A Shared Auto Worker member leaves the Fiat Chrysler Automobiles Warren Truck Plant after the first make shift on May 18, 2020 in Warren, Michigan.
Gregory Shamus | Getty Images
A global shortage of semiconductor chips is arm-twisting Stellantis to temporally close five North American plants starting next week, the company confirmed Friday afternoon.
The influenced plants are in Illinois, Michigan, Mexico and two in Ontario, Canada. They build an array of products for the company – from older Ram 1500 pickup commodities and Jeep models to minivans and Dodge and Chrysler cars. The facilities, formerly part of Fiat Chrysler, are expected to be shut from Monday through early or mid-April, according to the company
“Stellantis continues to work closely with our suppliers to lighten the manufacturing impacts caused by the various supply chain issues facing our industry,” the company said in an emailed announcement to CNBC. A spokeswoman for Stellantis declined to disclose how many units of production are expected to be lost.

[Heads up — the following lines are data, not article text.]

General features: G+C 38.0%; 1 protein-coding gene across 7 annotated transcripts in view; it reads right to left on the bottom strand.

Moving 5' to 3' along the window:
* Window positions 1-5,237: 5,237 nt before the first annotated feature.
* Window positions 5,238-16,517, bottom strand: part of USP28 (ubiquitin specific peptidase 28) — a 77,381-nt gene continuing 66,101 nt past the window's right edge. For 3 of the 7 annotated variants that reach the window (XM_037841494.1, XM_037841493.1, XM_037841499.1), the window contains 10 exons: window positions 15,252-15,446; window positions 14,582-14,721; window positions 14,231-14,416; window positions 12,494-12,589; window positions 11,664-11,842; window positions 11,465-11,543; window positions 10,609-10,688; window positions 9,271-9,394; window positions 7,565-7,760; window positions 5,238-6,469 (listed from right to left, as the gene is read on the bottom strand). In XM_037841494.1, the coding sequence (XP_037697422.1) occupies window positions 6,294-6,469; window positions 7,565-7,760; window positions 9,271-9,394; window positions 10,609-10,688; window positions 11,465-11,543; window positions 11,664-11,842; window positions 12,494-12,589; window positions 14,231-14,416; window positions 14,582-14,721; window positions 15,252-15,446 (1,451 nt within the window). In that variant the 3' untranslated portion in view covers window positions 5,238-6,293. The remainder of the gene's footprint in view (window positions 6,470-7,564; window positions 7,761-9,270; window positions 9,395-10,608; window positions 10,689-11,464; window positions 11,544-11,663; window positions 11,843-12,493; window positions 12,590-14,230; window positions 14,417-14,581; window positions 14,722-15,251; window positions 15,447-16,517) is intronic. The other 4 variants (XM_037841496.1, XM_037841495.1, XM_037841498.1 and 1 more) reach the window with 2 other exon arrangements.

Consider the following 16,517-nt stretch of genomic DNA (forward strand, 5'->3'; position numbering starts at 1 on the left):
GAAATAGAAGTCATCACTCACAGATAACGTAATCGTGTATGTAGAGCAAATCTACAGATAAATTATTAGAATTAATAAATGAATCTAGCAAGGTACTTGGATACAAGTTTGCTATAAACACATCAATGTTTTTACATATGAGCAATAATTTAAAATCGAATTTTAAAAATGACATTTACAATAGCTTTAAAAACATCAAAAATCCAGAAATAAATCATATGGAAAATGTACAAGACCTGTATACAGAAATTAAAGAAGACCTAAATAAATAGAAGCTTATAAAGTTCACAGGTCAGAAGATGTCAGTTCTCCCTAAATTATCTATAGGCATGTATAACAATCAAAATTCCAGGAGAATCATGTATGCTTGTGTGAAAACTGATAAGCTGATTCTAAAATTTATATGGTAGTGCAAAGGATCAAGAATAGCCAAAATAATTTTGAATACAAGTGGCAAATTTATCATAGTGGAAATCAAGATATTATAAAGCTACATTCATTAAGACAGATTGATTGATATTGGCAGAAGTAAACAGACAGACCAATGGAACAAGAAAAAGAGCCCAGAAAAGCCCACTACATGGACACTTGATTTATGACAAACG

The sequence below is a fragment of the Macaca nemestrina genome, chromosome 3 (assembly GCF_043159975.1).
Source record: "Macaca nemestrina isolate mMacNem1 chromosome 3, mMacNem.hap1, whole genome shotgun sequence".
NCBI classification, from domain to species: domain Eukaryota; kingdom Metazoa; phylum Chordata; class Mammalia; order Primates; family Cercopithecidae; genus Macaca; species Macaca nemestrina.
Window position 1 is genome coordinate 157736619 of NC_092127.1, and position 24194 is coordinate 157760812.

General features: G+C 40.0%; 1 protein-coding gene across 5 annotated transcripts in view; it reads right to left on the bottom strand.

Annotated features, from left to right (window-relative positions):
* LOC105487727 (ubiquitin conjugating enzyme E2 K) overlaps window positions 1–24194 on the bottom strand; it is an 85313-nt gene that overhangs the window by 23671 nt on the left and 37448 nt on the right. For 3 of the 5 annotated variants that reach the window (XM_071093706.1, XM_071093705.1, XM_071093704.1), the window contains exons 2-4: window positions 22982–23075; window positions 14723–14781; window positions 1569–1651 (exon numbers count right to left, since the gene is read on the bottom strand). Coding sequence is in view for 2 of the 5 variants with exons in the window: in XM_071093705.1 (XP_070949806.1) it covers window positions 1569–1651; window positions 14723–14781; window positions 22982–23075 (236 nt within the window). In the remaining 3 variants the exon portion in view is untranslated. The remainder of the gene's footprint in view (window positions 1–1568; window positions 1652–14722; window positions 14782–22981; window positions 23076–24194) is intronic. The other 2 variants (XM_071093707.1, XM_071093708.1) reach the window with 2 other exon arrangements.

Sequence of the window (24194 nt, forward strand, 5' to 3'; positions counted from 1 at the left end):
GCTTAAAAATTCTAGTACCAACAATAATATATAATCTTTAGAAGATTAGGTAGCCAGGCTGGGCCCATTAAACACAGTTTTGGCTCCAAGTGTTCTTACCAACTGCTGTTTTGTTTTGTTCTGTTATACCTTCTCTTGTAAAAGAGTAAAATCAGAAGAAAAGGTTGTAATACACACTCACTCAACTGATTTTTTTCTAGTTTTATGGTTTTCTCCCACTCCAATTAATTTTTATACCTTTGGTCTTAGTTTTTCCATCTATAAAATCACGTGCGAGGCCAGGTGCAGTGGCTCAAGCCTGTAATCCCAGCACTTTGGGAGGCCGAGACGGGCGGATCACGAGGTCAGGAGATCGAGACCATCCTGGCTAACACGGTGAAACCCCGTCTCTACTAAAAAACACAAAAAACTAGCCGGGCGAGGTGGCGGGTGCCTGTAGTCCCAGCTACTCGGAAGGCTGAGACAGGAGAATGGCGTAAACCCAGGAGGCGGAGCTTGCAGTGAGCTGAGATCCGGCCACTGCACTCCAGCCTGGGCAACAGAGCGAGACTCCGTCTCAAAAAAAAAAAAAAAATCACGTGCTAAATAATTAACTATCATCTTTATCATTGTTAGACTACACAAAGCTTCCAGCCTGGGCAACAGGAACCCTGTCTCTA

Semiconductors are key components utilized in the infotainment, power steering and braking of new vehicles, among other systems. Suppliers directed semiconductors away from the automotive exertion as multiple plants shut down last year due to Covid.
Consulting firm AlixPartners estimates the chip want will cut $60.6 billion in revenue from the global automotive industry this year.
The shortage is impacting every automaker differently. Specific manufacturers, including General Motors, Ford Motor and Chinese EV start-up Nio, this week also announced forming cuts or plans to extend downtime at facilities that have already been affected.
Vehicles impacted by Stellantis’ work halts include the Chrysler 300 sedan and Pacifica and Voyager minivans, Dodge Charger and Challenger cars, Jeep Cherokee and Compass SUVs and Ram 1500 Prototype pickup. A newer version of the Ram 1500 remains in production at a different Michigan plant.
Stellantis is the merged automaker of Fiat Chrysler and France-based Groupe PSA. In the U.S., its middle brands include Alfa Romeo, Chrysler, Dodge, Fiat, Jeep and Ram.